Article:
Yup, the name gives it away, and if you’ve done your homework from the last issue, you’ll be ready and primed. We’ll keep this one pretty brief, as it is an extension of the back loop from toeside, using the kite to jump, from last time, so if you need reminding of the A-B please read the last one. If you’ve nailed it read on…..
So assuming that you’re happily getting up off the water, into a nice slow back loop and landing comfortably off the wind in a heelside manner lets have a look and see what you’ll need to add or change to get this puppy around to toeside.
Finishing the Backloop - Pic A
We can see that Karine as she is about to rotate around to have her front shoulder and the board point downwind. Getting here the important thing was to keep the bar in and get your knees up so that you are rotating as one and not leaving your legs behind. In this position Karine is looking to see the water so that she is aware of her position in the rotation. With tension on the lines and the kite steered slightly in front of her, Karine is floating forwards and is therefore not spinning uncontrolled under the kite.
Karine is setting up for her turn to toeside. She has completed her back loop, and now her shoulders and board are across the wind. She has kept her knees up so that she can use them with her hips to turn when its time for her to put the landing gear down. Her intention is not to keep rotating to toeside, as if she does this it will be potluck if she lands correctly or not. Her aim is to turn her lower body to toeside as she comes down. You can see that she is diving the kite. The resulting pull will make it simpler to turn onto her toes, as she can “lean” upwind against it, much as you would on the water, and also it will stop her backloop rotation.
As Karine drops down with the pull from the kite she looks forwards to where she expects to land and ride off to (she is not looking downwind), she pulls her back knee and leg through under the bar, which lifts what will be the front of the board, as if rolling her hips towards her hands, and she drops her front shoulder down and upwind which swings her hips around – yet again much as you would do on the water. If you have given the kite a good dive down you could now drop your front hand to help with the toeside landing if you fancy. From this position it should be possible to land with speed, on the tail of the board, but with your weight forward enough so that you’ll not dig in the edge and stop or bounce.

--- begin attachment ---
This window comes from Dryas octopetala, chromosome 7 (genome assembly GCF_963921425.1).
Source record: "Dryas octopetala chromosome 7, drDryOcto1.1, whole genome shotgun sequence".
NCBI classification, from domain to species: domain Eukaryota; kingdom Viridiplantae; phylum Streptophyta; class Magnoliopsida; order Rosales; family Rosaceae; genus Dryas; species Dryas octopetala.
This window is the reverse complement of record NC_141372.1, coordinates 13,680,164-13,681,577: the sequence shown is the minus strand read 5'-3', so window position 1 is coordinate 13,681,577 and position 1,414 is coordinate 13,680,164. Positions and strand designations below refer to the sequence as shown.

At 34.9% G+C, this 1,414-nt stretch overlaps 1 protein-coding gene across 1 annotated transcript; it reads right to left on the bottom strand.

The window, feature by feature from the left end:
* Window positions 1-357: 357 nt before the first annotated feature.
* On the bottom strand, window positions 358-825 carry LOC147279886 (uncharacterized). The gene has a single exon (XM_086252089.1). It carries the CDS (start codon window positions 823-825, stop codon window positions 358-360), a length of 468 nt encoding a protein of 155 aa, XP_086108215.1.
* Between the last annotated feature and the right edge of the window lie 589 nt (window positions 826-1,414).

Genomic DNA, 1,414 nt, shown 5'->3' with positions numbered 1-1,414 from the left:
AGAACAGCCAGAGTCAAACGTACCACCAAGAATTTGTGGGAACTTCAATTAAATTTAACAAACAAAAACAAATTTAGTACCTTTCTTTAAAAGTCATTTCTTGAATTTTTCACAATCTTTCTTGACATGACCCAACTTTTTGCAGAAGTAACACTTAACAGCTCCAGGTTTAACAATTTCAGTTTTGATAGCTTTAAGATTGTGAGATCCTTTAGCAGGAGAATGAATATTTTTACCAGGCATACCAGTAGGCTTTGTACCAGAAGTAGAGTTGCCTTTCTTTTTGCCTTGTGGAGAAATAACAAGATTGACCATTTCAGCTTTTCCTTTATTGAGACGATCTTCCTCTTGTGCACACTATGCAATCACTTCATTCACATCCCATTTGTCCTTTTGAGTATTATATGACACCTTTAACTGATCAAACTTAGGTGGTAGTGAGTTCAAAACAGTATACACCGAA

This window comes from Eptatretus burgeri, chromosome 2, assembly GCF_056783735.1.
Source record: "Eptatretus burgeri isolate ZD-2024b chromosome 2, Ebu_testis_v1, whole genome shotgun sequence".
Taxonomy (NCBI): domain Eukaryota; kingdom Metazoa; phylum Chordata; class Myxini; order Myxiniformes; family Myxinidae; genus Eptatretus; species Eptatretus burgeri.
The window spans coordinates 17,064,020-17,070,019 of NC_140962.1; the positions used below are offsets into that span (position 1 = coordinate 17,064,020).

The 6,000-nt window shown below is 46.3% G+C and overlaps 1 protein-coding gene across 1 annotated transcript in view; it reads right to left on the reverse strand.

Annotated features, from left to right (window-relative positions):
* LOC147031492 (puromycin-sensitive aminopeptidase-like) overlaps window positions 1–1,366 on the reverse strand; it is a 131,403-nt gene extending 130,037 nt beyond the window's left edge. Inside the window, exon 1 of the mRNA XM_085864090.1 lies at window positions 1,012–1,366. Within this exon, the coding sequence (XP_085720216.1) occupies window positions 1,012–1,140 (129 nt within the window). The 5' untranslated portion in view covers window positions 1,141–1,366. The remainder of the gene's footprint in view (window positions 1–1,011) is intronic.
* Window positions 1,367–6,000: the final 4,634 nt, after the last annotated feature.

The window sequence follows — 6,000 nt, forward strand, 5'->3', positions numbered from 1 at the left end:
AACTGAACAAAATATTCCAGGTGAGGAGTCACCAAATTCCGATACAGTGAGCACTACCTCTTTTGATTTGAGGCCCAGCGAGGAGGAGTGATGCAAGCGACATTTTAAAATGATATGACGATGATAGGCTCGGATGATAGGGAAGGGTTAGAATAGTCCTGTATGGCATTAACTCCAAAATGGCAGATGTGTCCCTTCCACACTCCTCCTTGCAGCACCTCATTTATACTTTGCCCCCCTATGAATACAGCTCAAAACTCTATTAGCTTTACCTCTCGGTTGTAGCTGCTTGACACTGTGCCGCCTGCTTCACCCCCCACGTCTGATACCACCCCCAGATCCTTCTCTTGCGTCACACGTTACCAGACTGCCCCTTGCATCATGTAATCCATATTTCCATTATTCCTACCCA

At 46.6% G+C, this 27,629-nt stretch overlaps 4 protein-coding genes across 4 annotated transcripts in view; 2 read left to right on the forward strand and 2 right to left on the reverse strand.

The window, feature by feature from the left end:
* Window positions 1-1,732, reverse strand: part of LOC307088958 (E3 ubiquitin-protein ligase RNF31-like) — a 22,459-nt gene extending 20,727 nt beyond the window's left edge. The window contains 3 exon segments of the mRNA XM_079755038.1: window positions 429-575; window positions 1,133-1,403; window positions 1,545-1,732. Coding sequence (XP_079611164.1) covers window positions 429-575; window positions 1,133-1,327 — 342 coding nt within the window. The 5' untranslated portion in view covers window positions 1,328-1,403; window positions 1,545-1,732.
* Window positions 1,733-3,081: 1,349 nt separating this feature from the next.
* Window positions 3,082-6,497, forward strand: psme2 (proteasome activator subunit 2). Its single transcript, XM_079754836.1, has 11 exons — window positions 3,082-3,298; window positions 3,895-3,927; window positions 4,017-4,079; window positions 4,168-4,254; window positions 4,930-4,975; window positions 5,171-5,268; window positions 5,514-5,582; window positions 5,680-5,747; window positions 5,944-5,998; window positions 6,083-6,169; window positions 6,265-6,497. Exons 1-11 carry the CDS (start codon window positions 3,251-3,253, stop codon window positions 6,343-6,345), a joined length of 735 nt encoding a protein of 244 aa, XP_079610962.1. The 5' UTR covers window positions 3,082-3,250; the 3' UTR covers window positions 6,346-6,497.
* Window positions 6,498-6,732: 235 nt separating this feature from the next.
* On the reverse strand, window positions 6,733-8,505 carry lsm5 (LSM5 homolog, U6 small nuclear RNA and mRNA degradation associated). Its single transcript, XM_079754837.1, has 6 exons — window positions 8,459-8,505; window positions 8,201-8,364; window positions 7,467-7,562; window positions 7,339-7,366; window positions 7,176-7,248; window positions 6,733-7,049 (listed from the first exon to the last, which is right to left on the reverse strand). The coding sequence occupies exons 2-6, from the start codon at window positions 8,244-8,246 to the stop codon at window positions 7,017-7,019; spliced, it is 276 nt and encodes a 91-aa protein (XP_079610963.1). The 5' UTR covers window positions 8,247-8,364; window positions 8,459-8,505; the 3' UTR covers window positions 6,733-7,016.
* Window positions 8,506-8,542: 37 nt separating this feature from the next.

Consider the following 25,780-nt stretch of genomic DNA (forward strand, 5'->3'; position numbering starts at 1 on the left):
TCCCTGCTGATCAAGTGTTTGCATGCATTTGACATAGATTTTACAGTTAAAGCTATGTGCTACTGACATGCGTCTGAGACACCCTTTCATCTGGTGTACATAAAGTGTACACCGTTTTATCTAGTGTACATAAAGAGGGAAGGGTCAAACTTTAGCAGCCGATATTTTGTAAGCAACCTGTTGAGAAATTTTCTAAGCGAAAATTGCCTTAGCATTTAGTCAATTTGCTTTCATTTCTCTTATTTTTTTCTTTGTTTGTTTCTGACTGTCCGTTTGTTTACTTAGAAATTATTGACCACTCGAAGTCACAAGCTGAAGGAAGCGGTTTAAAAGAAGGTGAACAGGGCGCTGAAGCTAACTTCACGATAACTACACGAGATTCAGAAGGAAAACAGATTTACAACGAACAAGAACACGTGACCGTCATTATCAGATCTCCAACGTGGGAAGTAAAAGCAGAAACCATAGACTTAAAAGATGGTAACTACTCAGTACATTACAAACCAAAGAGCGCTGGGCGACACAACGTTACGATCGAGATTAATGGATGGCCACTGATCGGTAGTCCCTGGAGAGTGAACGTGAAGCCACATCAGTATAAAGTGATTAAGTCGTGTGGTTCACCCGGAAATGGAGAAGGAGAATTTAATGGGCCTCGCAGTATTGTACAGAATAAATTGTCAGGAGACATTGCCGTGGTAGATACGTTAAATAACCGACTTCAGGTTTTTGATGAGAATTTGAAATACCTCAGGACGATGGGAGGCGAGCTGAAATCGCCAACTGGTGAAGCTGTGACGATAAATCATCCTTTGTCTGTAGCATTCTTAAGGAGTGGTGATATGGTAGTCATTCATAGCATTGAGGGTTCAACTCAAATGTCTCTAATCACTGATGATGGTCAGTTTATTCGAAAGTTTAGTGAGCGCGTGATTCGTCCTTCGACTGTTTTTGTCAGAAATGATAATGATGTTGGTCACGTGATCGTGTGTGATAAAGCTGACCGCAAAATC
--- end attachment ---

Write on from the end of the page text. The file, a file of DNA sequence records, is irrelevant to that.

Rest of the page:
Without a doubt the best tip for nailing the toeside landing is to have your kite moving forward and give it a healthy dive before landing. The forward momentum and “lower kite position result in a fairly natural movement to toeside. If the kite is floating at 12 it can be hard to pull the back leg through, and you’ll end up trying to rotate around which won’t be pretty.
Keeping both hands fairly central on the bar will also help loads. It means that as you roll your hips around you can keep you hands locked in position, almost pulling the bar back without the kite moving too much either way. If you need to take your front hand off to balance for the landing it means that the kite won’t lurch up either.
Finally really make a point of looking where you want to go as you come down. To ride toeside you need to look almost upwind so that your body assumes the right position, so being able to control the landing and get onto a toeside edge to steer the kite again will only be possible if you use your head.
Following Sequence 1
- Pic 1. Karine approaches with decent speed, kite at 11 o’clock. She sends the kite hard but short with her weight back and throws herself up and around, lifting her right shoulder and turning her head.
- Pic 2. Half way around the backloop, Karine has the bar in and her knees up. She has redirected the kite forward to give herself momentum and to prevent any uncontrollable spin.
- Pic 3. As Karine sees the water downwind of her she pulls on her front hand to dive the kite down, which will stop her rotation.
- Pic 4. To be able to turn to toeside Karine keeps her knees up.
- Pic 5. As she drops down Karine turns her head to look forwards towards where she’d like to go.
- Pic 6. She can now bring her back leg up and through.
- Pic 7. As she does this she can drop her front shoulder upwind and bring her hands and hips towards each other.
- Pic 8. In preparation for the landing Karine keeps her front foot up and extends her back leg, aiming for a tail first landing.
- Pic 9. To help with balance and to guarantee a decent toeside landing with speed, Karine releases her front hand, which enabled her to get a bit more weight forward.
- Pic 10. And claims it with grace and style.
If you are spinning under your kite and over rotating past toeside and then falling backwards. This is a sure sign that you have your kite too high. Bring the kite forward as soon as you take off and start to dive it down as soon as you can see where you’ll land.
If you’re bouncing and stopping when you land. This means that you need either more forward speed and/or you need to get a bit more weight forward as you land. Once again taking off and landing with speed is key. And with the kite lower when you come down you’ll be able to pull yourself forwards on the bar for a balanced and trimmed landing.
- Short but sharp send
- Redirect the kite forwards
- Roll shoulder down and back knee through
- Tail first landing BUT with weight forwards.
This technique article was in Issue 29 of IKSURFMAG.
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